The House Ethics Committee just confirmed today it is probing allegations of wrongdoing against a key member of the squad, Rashida Tlaib as well as two GOP Reps.
Michigan Reps. Rashida Tlaib and Bill Huizenga, as well as Florida Rep. Ross Spano, have all been on the wrong end of ethics complaints that are now being investigated by the House.
Tlaib’s is tied to an alleged improper use of campaign funds – she paid herself $4,000 a month salary from her 2018 campaign account.
All three lawmakers say they are innocent and the complaints are politically motivated.
All three lawmakers denied wrongdoing, saying in separate statements that they were cooperating with investigators.
The complaint against Tlaib focused on her decision to pay herself $4,000 a month in salary from her 2018 campaign account, an action that conservative groups called improper.
A spokesman for Tlaib called the complaint politically motivated. Tlaib, part of the “squad” of freshman women of color in the House, is an outspoken critic of President Donald Trump and has been the focus of repeated attacks from Trump and other Republicans.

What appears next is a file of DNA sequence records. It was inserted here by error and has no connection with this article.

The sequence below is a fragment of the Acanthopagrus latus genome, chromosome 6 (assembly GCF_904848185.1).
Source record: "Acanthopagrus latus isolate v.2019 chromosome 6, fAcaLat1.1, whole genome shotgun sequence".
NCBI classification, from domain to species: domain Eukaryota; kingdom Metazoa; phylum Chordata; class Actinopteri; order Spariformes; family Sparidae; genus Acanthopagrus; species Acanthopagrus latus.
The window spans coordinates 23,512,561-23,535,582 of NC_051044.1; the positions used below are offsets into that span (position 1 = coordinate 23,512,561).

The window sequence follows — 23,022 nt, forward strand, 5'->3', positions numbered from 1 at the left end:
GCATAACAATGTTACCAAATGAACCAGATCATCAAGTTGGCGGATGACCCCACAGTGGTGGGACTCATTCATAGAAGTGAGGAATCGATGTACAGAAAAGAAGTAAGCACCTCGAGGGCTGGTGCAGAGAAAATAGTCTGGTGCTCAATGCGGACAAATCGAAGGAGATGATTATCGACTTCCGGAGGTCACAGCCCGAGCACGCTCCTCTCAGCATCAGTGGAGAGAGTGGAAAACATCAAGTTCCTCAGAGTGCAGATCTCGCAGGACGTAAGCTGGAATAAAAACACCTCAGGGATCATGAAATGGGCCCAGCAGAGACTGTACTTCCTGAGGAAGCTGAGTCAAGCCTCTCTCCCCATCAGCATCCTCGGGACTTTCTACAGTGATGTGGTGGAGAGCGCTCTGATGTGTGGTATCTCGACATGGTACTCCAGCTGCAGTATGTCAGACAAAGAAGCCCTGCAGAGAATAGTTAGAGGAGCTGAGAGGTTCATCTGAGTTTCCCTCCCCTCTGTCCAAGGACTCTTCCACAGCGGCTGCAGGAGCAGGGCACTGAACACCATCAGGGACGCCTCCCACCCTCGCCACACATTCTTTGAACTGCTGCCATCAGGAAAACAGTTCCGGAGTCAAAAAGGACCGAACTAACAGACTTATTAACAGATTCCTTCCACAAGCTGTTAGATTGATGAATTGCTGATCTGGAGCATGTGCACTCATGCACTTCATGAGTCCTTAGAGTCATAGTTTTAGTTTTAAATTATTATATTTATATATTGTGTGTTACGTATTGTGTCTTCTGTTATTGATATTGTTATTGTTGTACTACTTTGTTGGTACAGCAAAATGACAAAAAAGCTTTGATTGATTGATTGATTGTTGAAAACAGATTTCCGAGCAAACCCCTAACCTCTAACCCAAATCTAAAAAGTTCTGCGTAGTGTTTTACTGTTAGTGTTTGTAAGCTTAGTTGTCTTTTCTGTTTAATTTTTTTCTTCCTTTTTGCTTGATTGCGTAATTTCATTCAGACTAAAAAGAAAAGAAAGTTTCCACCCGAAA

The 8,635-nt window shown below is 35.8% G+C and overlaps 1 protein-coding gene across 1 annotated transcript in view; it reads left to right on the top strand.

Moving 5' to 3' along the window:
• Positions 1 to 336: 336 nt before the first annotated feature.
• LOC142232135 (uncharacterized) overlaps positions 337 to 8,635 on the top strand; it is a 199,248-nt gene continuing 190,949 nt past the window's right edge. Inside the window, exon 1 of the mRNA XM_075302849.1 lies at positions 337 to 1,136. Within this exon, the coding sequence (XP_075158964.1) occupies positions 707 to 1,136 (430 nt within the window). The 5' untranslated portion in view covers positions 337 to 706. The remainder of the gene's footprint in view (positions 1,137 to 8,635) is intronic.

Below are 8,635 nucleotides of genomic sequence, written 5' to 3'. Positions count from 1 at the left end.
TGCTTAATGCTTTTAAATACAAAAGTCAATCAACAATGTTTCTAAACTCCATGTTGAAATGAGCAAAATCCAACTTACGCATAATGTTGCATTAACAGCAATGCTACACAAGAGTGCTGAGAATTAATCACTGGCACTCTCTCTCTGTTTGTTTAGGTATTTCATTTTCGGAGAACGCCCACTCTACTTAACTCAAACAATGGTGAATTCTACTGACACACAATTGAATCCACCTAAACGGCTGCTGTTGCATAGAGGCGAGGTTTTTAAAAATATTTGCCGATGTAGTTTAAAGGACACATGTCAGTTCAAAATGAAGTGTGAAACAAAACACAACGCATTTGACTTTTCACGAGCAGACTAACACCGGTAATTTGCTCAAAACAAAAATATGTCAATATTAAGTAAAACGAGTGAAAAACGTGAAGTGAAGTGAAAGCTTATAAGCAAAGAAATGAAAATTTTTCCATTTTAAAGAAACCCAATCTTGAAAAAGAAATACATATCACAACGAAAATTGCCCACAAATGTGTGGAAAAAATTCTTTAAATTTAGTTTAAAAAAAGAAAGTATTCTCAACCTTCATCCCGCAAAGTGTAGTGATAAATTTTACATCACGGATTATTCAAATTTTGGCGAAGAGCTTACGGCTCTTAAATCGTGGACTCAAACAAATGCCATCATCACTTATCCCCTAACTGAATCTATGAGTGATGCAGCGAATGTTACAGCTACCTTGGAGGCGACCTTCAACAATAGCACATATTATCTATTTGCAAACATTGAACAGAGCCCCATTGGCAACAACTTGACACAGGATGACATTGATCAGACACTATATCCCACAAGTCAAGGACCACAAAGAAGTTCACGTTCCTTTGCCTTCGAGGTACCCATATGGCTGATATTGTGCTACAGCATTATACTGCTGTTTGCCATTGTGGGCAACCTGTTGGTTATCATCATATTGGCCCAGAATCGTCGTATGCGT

“Representative Tlaib fully complied with the law and acted in good faith at all times,” said Denzel McCampbell, a spokesman for Tlaib.
Brian Patrick, a spokesman for Huizenga, called the complaint against the congressman “partisan and politically motivated” and said it has been resolved by the Federal Election Commission.
The FEC complaint alleged that Huizenga had misused his campaign account for personal use and had failed to properly itemize expenses. He denied wrongdoing.
Spano, in a statement released by his office, said the ethics panel was reviewing self-reported filings with the FEC. Published reports indicate that Spano borrowed more than $100,000 from two friends and then loaned it to his campaign. He has since repaid the loans, with the proceeds of a bank loan to himself.
“I think this is a step in the right direction as I want to ensure my record of transparency and accountability is publicly highlighted,” Spano said Monday. While he has doubts about the timing and motive behind the inquiry, “I am confident the process will ultimately lean in my favor,” he said.